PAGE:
We all fall short of living into and promoting the freedom found in the Love of God.
What would it be like for the Episcopal Church to fully show up for Jesus?
Tap into our inner freedom that knows the love of God’s kingdom is like that unwanted mustard seed growing big and wild in that otherwise ordered field.
These women of our church are challenging us: can we white Episcopalians yearn enough for Jesus and God’s message of radical inclusion to let go of the things that keep us separated from our siblings of color…and finally live fully into our baptismal covenant so that we can be free?
Good news! I’ve seen it happening.
White Episcopalians I’ve known in Tallahassee who never spoke out on any social justice issue are now posting links to anti-racism resources on Facebook.
I’ve seen videos of white friends joining in marches right here down Remington Avenue for Black Lives Matter. I call such actions praying with one’s feet.
Paul has already declared to us that God loves us beyond all human comprehension with a love that frees us in such a way that nothing can stop us. This is the love that empowers us and frees us to have the courage to look closely and critically at our church’s history. Such an examination may feel disruptive and uncomfortable. But God is for us. And like that unruly mustard seed…such a push for an honest examination will grow a healthier, more vibrant, more loving Episcopal Church.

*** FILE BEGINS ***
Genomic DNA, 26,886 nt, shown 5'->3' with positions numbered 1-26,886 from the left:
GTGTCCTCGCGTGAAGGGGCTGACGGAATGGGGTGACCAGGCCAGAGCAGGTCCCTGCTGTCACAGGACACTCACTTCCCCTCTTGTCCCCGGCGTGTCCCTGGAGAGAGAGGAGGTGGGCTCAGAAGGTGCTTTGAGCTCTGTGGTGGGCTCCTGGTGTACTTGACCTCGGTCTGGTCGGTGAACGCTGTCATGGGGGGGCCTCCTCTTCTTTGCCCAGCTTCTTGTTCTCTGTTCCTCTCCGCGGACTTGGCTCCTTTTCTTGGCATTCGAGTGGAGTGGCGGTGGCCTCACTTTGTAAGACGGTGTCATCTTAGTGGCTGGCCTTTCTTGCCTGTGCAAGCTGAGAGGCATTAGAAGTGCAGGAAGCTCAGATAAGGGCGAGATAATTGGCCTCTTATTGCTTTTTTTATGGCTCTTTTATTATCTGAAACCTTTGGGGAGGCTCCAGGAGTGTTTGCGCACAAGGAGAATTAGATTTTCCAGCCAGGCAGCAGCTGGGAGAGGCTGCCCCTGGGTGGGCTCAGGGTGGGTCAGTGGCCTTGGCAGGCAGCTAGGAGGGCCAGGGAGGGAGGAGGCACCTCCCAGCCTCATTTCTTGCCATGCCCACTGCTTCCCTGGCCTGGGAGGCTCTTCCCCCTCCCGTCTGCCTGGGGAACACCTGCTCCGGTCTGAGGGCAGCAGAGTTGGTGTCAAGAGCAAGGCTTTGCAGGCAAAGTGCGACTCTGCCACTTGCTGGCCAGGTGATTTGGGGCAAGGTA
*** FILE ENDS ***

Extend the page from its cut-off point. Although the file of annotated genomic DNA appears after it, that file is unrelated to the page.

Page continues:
And so we pray,
O God of peace, open our hearts, guide us in your path, and lead us as your children to live more freely and fully into your commandment to love one another as Jesus has loved us. For it is in the loving that doubt and fears give way to faith and hope. Trusting in you and your love, we are made free.

(To see the service and hear the sermon, click HERE. Make sure it's for July 26th.) 

Sunday, July 5, 2020

Comfortable Words in an Uncomfortable Time: A Sermon for the Fifth Sunday After Pentecost

Preached for online Morning Prayer worship, St. Thomas Episcopal Church, Thomasville, GA.

These last few lines from our Matthew reading this morning are among my favorites in Scripture. I remember when I was a child in my church up in New Hampshire hearing our curate Rich Weymouth read them aloud right before the offertory. His voice conveyed such tenderness and kindness that it felt like a friend was pulling up a chair, wrapping their arm around my shoulders, and giving me reassurance that everything was going to be OK.
The disciples needed to hear these comforting words, too. Jesus has told them they’re gonna face resistance. Even when they’re speaking words of love and freedom…some people will not want to hear it. This God work is not easy.